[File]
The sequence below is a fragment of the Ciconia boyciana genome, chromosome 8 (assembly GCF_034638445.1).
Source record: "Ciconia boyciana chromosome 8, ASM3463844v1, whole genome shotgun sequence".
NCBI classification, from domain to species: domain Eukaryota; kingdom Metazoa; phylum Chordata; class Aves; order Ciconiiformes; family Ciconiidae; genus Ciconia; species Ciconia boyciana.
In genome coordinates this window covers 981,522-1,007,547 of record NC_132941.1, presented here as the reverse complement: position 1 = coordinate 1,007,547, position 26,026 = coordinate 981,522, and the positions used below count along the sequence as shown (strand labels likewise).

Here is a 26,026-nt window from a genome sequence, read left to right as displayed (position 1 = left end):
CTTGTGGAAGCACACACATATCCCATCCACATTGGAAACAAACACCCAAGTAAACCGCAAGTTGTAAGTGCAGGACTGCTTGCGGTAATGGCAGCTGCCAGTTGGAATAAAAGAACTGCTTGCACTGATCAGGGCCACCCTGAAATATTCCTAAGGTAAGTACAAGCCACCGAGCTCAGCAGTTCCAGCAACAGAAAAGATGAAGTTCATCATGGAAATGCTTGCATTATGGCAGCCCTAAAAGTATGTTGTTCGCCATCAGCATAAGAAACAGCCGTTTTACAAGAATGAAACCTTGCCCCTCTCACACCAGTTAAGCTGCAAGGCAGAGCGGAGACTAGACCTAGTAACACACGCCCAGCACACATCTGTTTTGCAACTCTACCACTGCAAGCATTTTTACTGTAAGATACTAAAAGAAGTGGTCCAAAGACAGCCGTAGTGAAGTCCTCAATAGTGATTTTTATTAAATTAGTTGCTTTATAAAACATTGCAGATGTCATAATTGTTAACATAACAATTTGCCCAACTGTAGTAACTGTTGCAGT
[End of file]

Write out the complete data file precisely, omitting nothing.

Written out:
The sequence below is a fragment of the Ciconia boyciana genome, chromosome 8 (assembly GCF_034638445.1).
Source record: "Ciconia boyciana chromosome 8, ASM3463844v1, whole genome shotgun sequence".
NCBI classification, from domain to species: domain Eukaryota; kingdom Metazoa; phylum Chordata; class Aves; order Ciconiiformes; family Ciconiidae; genus Ciconia; species Ciconia boyciana.
In genome coordinates this window covers 981,522-1,007,547 of record NC_132941.1, presented here as the reverse complement: position 1 = coordinate 1,007,547, position 26,026 = coordinate 981,522, and the positions used below count along the sequence as shown (strand labels likewise).

Here is a 26,026-nt window from a genome sequence, read left to right as displayed (position 1 = left end):
CTTGTGGAAGCACACACATATCCCATCCACATTGGAAACAAACACCCAAGTAAACCGCAAGTTGTAAGTGCAGGACTGCTTGCGGTAATGGCAGCTGCCAGTTGGAATAAAAGAACTGCTTGCACTGATCAGGGCCACCCTGAAATATTCCTAAGGTAAGTACAAGCCACCGAGCTCAGCAGTTCCAGCAACAGAAAAGATGAAGTTCATCATGGAAATGCTTGCATTATGGCAGCCCTAAAAGTATGTTGTTCGCCATCAGCATAAGAAACAGCCGTTTTACAAGAATGAAACCTTGCCCCTCTCACACCAGTTAAGCTGCAAGGCAGAGCGGAGACTAGACCTAGTAACACACGCCCAGCACACATCTGTTTTGCAACTCTACCACTGCAAGCATTTTTACTGTAAGATACTAAAAGAAGTGGTCCAAAGACAGCCGTAGTGAAGTCCTCAATAGTGATTTTTATTAAATTAGTTGCTTTATAAAACATTGCAGATGTCATAATTGTTAACATAACAATTTGCCCAACTGTAGTAACTGTTGCAGT